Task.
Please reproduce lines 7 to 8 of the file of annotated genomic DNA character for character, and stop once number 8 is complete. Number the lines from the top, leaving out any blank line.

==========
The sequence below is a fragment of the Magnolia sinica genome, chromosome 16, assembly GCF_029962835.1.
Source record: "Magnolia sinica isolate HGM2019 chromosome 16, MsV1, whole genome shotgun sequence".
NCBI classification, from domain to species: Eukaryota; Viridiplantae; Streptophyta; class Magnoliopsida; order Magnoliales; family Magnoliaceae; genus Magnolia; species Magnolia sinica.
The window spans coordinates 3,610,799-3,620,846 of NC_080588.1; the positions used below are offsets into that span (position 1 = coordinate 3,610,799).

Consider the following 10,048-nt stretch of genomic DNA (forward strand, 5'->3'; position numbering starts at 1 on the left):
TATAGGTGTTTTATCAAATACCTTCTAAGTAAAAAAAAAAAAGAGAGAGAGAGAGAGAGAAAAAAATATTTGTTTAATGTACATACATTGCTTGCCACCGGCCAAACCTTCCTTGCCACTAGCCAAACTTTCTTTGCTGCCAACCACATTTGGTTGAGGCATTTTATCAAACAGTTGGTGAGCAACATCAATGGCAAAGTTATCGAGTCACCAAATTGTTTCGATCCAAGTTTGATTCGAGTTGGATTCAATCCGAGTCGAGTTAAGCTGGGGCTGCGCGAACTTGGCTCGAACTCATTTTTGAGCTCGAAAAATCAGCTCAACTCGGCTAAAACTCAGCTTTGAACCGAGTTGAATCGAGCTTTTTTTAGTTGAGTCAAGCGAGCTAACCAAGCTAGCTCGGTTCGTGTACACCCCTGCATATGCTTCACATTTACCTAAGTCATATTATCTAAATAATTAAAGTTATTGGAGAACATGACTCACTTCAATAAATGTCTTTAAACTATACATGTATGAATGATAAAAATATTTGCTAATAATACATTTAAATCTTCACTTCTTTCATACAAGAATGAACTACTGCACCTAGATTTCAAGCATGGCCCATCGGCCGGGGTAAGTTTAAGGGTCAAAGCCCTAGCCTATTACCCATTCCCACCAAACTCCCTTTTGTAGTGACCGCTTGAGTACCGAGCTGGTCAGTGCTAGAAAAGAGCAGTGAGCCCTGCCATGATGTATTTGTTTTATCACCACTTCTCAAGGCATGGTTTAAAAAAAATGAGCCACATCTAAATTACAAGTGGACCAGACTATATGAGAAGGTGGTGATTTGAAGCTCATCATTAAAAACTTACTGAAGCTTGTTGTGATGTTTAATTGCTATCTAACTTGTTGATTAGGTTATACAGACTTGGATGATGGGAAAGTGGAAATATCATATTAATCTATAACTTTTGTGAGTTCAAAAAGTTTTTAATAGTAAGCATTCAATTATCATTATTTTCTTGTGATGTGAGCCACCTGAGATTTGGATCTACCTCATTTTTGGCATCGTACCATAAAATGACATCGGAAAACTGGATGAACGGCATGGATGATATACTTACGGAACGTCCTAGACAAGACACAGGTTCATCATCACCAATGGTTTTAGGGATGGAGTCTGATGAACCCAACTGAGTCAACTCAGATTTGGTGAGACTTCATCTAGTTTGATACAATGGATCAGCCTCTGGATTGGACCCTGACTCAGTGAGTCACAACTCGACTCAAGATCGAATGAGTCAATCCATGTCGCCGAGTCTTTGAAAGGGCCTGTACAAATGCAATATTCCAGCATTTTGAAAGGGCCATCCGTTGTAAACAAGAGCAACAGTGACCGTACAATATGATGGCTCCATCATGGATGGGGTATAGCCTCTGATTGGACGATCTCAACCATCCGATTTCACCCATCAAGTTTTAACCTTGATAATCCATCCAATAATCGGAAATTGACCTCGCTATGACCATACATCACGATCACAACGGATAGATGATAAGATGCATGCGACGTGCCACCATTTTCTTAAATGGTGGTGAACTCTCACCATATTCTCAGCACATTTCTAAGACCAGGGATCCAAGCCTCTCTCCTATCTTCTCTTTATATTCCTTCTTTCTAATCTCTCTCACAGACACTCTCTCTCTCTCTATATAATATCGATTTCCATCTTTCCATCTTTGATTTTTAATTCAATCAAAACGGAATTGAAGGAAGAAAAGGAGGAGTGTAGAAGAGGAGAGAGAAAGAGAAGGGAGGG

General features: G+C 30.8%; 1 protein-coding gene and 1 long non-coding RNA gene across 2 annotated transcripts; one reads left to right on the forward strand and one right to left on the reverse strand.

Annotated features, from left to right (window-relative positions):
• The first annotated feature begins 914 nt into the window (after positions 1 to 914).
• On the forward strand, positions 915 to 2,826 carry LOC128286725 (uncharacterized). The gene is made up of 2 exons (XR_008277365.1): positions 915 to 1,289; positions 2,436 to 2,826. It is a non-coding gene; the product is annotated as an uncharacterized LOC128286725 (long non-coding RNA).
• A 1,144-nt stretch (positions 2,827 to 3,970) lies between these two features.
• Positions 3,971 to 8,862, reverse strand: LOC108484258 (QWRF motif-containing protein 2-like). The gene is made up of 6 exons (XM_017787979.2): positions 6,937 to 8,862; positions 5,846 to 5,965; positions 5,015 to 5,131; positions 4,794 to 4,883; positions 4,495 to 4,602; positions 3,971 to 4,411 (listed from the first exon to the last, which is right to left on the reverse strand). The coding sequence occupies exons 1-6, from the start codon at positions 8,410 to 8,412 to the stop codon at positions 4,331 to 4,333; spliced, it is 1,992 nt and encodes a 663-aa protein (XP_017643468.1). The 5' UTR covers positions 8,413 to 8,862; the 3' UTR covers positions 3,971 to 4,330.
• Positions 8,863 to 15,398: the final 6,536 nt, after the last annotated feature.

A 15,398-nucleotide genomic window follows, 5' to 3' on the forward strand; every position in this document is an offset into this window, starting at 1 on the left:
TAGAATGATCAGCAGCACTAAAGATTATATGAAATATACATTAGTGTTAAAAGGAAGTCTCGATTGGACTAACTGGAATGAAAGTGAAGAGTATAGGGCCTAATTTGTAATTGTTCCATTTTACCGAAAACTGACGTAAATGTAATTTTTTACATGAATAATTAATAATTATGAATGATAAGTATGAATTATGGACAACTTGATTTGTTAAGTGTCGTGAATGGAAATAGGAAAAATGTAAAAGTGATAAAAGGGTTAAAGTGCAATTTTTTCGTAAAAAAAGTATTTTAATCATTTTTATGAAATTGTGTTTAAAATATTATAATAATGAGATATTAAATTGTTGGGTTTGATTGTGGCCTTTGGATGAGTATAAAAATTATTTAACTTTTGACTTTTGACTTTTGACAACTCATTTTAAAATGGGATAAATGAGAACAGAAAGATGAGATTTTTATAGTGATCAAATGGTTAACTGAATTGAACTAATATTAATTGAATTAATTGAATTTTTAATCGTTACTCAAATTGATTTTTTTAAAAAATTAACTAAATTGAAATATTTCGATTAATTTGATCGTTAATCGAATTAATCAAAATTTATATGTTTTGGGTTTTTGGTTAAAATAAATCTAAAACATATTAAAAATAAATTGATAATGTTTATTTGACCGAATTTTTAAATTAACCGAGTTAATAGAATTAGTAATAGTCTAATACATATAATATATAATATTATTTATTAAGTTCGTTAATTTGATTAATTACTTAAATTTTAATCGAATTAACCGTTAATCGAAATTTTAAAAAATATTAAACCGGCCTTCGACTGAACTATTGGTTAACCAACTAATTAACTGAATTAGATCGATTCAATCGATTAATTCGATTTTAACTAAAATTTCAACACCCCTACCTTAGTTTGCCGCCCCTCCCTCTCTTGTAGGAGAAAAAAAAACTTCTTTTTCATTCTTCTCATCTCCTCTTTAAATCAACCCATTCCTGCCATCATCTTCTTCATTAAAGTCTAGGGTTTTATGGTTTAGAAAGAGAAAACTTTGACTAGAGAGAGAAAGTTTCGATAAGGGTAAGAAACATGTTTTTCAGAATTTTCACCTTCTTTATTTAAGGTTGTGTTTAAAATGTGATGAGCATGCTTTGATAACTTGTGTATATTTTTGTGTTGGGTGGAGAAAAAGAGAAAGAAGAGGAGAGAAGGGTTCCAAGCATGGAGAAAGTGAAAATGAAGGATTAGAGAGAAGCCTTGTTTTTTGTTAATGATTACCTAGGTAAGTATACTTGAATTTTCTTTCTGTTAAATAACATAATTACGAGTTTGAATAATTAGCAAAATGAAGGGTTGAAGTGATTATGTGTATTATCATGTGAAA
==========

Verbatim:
General features: G+C 30.8%; 1 protein-coding gene and 1 long non-coding RNA gene across 2 annotated transcripts; one reads left to right on the forward strand and one right to left on the reverse strand.

Annotated features, from left to right (window-relative positions):